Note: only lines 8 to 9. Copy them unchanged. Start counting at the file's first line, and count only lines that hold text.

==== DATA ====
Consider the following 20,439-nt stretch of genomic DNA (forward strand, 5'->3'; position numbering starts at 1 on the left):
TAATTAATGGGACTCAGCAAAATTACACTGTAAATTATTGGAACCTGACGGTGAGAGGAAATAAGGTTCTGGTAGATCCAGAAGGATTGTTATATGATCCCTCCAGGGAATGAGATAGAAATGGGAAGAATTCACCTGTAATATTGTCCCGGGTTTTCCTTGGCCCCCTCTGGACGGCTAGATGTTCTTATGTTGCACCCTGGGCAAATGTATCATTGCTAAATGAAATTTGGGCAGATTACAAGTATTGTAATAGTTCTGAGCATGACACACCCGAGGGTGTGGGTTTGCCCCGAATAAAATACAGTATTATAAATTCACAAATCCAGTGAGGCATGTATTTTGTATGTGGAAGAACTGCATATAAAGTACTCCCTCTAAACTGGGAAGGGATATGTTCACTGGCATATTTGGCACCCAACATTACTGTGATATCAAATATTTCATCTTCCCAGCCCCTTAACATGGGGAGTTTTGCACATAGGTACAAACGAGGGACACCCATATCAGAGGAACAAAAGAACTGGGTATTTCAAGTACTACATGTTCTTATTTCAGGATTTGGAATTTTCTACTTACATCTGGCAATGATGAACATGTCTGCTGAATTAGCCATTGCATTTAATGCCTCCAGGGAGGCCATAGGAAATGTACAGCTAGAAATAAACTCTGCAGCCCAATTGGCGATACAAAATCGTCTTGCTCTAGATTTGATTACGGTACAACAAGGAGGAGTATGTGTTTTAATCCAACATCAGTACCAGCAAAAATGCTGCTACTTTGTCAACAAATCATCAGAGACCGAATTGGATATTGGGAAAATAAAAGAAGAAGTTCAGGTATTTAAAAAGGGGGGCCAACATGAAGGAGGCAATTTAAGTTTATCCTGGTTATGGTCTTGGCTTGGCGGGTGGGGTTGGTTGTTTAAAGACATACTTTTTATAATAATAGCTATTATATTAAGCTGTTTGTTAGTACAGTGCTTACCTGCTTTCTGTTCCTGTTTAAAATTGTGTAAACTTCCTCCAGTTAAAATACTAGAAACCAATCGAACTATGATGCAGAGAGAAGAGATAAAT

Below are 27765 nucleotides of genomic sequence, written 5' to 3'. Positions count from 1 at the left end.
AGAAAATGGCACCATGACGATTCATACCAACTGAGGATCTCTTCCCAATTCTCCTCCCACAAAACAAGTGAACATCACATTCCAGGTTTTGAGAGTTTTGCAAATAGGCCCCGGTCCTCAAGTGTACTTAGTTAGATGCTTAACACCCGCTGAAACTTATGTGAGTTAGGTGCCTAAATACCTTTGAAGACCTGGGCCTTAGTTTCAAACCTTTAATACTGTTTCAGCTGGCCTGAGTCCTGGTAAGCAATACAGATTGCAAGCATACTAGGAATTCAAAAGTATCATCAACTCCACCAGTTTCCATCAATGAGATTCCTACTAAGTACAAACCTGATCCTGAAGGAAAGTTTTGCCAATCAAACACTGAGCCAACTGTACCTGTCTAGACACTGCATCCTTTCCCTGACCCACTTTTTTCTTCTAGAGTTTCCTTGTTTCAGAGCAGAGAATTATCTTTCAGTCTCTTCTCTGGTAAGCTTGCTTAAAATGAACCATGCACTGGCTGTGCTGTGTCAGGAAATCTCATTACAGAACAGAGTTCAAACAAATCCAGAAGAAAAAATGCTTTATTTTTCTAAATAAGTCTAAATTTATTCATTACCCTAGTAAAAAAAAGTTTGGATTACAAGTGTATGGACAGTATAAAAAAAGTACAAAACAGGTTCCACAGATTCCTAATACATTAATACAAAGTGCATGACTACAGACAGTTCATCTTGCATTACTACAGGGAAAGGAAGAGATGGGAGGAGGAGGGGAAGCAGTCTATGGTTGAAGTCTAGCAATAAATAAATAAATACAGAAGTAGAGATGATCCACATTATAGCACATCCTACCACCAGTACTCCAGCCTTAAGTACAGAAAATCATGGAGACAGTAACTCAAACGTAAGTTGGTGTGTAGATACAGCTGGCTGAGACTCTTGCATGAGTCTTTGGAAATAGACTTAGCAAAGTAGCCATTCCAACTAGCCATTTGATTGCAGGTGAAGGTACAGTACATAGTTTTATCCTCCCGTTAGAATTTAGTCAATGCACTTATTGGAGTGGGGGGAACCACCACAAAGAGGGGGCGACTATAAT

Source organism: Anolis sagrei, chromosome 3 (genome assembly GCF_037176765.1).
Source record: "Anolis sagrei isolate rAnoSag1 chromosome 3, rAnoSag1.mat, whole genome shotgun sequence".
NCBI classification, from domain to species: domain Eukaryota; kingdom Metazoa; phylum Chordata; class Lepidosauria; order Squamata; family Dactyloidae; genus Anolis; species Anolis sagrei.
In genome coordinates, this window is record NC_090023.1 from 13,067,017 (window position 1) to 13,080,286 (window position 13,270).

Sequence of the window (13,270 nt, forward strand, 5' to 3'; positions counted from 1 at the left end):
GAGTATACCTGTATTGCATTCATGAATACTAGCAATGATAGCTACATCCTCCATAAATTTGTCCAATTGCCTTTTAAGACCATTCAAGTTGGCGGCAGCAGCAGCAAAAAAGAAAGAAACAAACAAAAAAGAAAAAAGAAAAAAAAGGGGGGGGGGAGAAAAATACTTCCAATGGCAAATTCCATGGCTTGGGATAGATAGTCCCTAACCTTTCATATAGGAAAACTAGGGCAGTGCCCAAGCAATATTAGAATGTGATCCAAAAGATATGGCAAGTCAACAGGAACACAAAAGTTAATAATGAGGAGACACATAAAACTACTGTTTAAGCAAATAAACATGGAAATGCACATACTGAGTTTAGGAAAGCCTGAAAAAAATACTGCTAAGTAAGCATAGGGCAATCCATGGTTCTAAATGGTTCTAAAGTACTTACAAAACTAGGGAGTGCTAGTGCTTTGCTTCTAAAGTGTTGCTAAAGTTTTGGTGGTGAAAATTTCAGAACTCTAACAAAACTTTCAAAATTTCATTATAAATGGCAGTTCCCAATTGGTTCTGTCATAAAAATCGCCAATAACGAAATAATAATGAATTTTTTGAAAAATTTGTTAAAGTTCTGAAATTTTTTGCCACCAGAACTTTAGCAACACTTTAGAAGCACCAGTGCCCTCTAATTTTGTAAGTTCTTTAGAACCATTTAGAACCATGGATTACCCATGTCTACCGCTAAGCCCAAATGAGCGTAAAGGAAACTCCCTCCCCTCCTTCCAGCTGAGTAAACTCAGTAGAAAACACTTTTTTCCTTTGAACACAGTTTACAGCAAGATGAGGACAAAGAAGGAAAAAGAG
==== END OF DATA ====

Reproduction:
In genome coordinates, this window is record NC_090023.1 from 13,067,017 (window position 1) to 13,080,286 (window position 13,270).

Sequence of the window (13,270 nt, forward strand, 5' to 3'; positions counted from 1 at the left end):